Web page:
Yesterday I skipped listening to the indyref2020 debate in the Scottish Parliament to listen to the Queen’s Speech instead. The result in Holyrood was as predictable as today’s debate will be in Westminster: the SNP and the Greens together have a majority for the independence referendum, and they outvoted the Labour, Tory, and LibDem MSPs against it.
All that remains is for Boris Johnson to grant a Section 30 order, or – if things get sufficiently extreme – for Nicola Sturgeon to go ahead without one.
“Sufficiently extreme” is my speculation, and I’m thinking on the lines of major food and drugs shortages following no-deal or very hard Brexit: no-deal Brexit is now unlikely, and hard Brexit isn’t going to happen til 31st December 2020. The Scottsh Parliamentary elections will take place in May 2021, and if SNP and Green again have a majority, there isn’t really a democratic reason to reject a second indyref.
One coherent argument against indyref2 – or against EUref2, which won’t now happen – is that Boris Johnson will simply summon his team of dishonest-social-media-makers and run a hidden campaign urging people not to vote.
To be clear:
In my opinion, regardless of whether a referendum is legislated to be legally binding, it gains moral authority in itself and in international law if turnout is equivalent to or higher than your average general election, and the result shows a very clear majority for independence – and especially if the result shows the majority of the electorate voted for independence. We had that kind of overwhelming result when Scotland voted to re-establish our Parliament with tax-raising powers: and the 2014 referendum got a strikingly-high turnout (much higher than the turnout for the 2016 referendum).
So Boris Johnson’s simplest method of destroying the validity of a Scottish referendum would be running online campaigns under the table convincing people not to vote, and then pointing at the low turn out as a reason not to honour the referendum result.
This might work.
Or it might not.
Because it *doesn’t* work against grassroots campaigns where people know something isn’t so and can say so loud and clear.
You’ve probably never heard of Marky Booth. At least, I never had. He is, self-described, a young student – early 20s – who graduated Edinburgh University with a First in Politics and International Relations and was a research asisstant for the SNP. He was active in the Scottish independence youth movement when at university and mentions going to Young Scots for Independence karaoke nights. While living in Wales he did some research work for Wings Over Scotland and ran a site called independence dot ws which he then handed over to someone else called Michael Wright to run for him. Independence dot ws has a gofundme link asking for donations. Marky Booth was unexpectedly anti-trans and anti “the woke brigade” in the independence movement – I mean unexpectedly for a supposed-21-year-old, since the rejection of LGBT rights and equality is a very, very generational thing.
Archibald Cameron, who blogs as The Mammoth Whale, discovered that none of this was true, and he did it by asking. No one in the Edinburgh SNP branch or elsewhere remembers or is able to find any trace of a research assistant named Marky Booth. No one recognises the photos. No one in the Edinburgh independence youth movements remembers Marky Booth: no one who went to the YSI karaoke nights ever met him. The photos with a background all look American. There is no degree in Politics and International Relations offered at Edinburgh University. His photo of his fiance’s hand with a ring on it is a stock photo and when asked to provide a timestamped photo of himself he said he was ill, said he had checked into hospital, said he’d made a suicide attempt, and then deleted his account.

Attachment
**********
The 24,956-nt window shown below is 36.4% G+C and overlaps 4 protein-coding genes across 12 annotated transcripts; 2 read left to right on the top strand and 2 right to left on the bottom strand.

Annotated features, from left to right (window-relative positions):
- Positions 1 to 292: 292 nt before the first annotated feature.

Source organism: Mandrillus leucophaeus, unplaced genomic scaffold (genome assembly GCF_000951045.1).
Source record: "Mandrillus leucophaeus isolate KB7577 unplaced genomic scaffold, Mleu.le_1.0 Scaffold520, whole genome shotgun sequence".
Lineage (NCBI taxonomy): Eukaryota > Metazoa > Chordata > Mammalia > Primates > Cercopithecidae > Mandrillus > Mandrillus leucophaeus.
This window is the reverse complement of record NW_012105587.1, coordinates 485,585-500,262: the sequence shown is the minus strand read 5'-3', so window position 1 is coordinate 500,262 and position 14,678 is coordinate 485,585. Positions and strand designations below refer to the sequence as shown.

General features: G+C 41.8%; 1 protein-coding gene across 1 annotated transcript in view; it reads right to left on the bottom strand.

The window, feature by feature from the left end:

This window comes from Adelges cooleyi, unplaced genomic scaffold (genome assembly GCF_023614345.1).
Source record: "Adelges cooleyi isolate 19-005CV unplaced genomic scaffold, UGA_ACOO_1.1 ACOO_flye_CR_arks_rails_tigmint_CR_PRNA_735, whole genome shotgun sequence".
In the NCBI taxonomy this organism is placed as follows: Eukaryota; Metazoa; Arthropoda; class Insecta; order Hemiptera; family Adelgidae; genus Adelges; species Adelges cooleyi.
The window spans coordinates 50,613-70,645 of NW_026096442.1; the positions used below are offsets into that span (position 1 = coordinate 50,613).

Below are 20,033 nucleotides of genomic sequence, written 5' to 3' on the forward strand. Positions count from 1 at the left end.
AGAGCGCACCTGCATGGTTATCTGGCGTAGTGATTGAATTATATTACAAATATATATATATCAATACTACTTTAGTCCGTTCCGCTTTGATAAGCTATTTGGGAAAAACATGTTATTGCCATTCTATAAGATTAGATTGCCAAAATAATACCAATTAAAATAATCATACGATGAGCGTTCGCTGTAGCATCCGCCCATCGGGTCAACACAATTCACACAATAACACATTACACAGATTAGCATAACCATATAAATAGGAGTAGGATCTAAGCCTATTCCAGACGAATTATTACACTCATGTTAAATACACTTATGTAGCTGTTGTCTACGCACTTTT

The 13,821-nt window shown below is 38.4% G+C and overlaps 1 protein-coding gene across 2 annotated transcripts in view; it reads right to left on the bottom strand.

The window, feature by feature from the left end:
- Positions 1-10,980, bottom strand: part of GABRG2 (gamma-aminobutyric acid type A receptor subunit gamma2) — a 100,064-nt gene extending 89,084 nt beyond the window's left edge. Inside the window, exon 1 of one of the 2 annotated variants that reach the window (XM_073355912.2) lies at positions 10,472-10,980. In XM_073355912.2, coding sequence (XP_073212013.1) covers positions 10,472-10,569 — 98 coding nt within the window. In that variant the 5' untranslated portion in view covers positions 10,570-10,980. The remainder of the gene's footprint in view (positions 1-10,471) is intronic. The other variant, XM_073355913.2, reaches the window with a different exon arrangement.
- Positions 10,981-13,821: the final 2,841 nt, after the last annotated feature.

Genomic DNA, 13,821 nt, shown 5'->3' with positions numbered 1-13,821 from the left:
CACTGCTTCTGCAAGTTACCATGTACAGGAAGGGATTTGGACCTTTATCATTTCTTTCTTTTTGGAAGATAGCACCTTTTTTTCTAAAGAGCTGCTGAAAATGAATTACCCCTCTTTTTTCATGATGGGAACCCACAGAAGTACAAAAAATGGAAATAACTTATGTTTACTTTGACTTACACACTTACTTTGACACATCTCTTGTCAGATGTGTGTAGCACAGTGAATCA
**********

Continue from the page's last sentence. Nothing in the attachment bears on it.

Some of this could have been done anywhere by anyone. But what’s telling – and particularly Scottish – is that the community Marky Booth claimed to belong to was available for questioning and didn’t know him. This would apply to any well-connected community, of course. (To my fannish friends. think if someone out of nowhere suddenly claimed to be a BNF/SMOF who’d been to all the Worldcons and done lots of work for fandom: if they did, there would be so many fans around who really *had* gone to those Worldcons and knew people who knew people and would be able to say, definitely: Nope, we never heard of you.) But the point is: Scotland is a small country. Edinburgh, as we Edinburghers are fond of complaining to each other, is a remarkably small city. People know people who know people who know people.
Last time – in 2014 – the campaign for and against independence was very much a town-hall meeting, face-to-face argument campaign. It took place online too – Stuart Campbell, of the late Wings Over Scotland account, made a career out of it. But Stuart Campbell, greatly though I dislike him, was upfront and clear about who he was and where he was living.
Marky Booth may be “really” a man in his forties called Michael Wright who lives in Aberdeen. If we ever find out, it will be because of the gofundme account: which was indubitably set up by a Michael Wright. When you ask for money under a false identity, the police may be interested enough to investigate.
I am more hopeful that, when indyref2 happens, we will be able to see off the bots and the fake news than I am that Labour and the media are prepared for Boris Johnson running yet another lying Facebook campaign when he decides to call the next general election. So long as Labour is tearing itself apart over whether it was Corbyn or Brexit that lost them all of those voters, they’re not going to have a campaign strategy to counterattack the lying social media.